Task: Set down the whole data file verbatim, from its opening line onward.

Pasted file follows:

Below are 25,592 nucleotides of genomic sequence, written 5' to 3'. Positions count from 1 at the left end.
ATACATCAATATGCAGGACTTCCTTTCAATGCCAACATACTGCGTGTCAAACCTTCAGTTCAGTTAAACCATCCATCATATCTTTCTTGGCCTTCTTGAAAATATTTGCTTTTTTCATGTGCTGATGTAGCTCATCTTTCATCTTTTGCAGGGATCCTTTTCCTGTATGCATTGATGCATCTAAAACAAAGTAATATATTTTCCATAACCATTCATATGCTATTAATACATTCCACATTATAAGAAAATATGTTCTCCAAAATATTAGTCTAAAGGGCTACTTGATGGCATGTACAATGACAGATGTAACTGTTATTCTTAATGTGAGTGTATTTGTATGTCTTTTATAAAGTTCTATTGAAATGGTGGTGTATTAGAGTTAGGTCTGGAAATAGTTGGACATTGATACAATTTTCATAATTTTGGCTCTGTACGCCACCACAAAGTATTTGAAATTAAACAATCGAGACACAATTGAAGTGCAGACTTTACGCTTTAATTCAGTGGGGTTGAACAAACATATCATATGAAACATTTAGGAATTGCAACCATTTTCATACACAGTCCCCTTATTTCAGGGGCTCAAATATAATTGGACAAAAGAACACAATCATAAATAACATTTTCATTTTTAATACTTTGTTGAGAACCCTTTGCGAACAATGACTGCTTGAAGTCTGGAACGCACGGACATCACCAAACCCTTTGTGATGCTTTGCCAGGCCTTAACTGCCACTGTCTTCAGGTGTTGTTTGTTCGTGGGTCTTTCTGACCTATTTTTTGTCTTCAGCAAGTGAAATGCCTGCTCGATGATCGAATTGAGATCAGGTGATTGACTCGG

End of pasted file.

Below are 25,592 nucleotides of genomic sequence, written 5' to 3'. Positions count from 1 at the left end.
ATACATCAATATGCAGGACTTCCTTTCAATGCCAACATACTGCGTGTCAAACCTTCAGTTCAGTTAAACCATCCATCATATCTTTCTTGGCCTTCTTGAAAATATTTGCTTTTTTCATGTGCTGATGTAGCTCATCTTTCATCTTTTGCAGGGATCCTTTTCCTGTATGCATTGATGCATCTAAAACAAAGTAATATATTTTCCATAACCATTCATATGCTATTAATACATTCCACATTATAAGAAAATATGTTCTCCAAAATATTAGTCTAAAGGGCTACTTGATGGCATGTACAATGACAGATGTAACTGTTATTCTTAATGTGAGTGTATTTGTATGTCTTTTATAAAGTTCTATTGAAATGGTGGTGTATTAGAGTTAGGTCTGGAAATAGTTGGACATTGATACAATTTTCATAATTTTGGCTCTGTACGCCACCACAAAGTATTTGAAATTAAACAATCGAGACACAATTGAAGTGCAGACTTTACGCTTTAATTCAGTGGGGTTGAACAAACATATCATATGAAACATTTAGGAATTGCAACCATTTTCATACACAGTCCCCTTATTTCAGGGGCTCAAATATAATTGGACAAAAGAACACAATCATAAATAACATTTTCATTTTTAATACTTTGTTGAGAACCCTTTGCGAACAATGACTGCTTGAAGTCTGGAACGCACGGACATCACCAAACCCTTTGTGATGCTTTGCCAGGCCTTAACTGCCACTGTCTTCAGGTGTTGTTTGTTCGTGGGTCTTTCTGACCTATTTTTTGTCTTCAGCAAGTGAAATGCCTGCTCGATGATCGAATTGAGATCAGGTGATTGACTCGG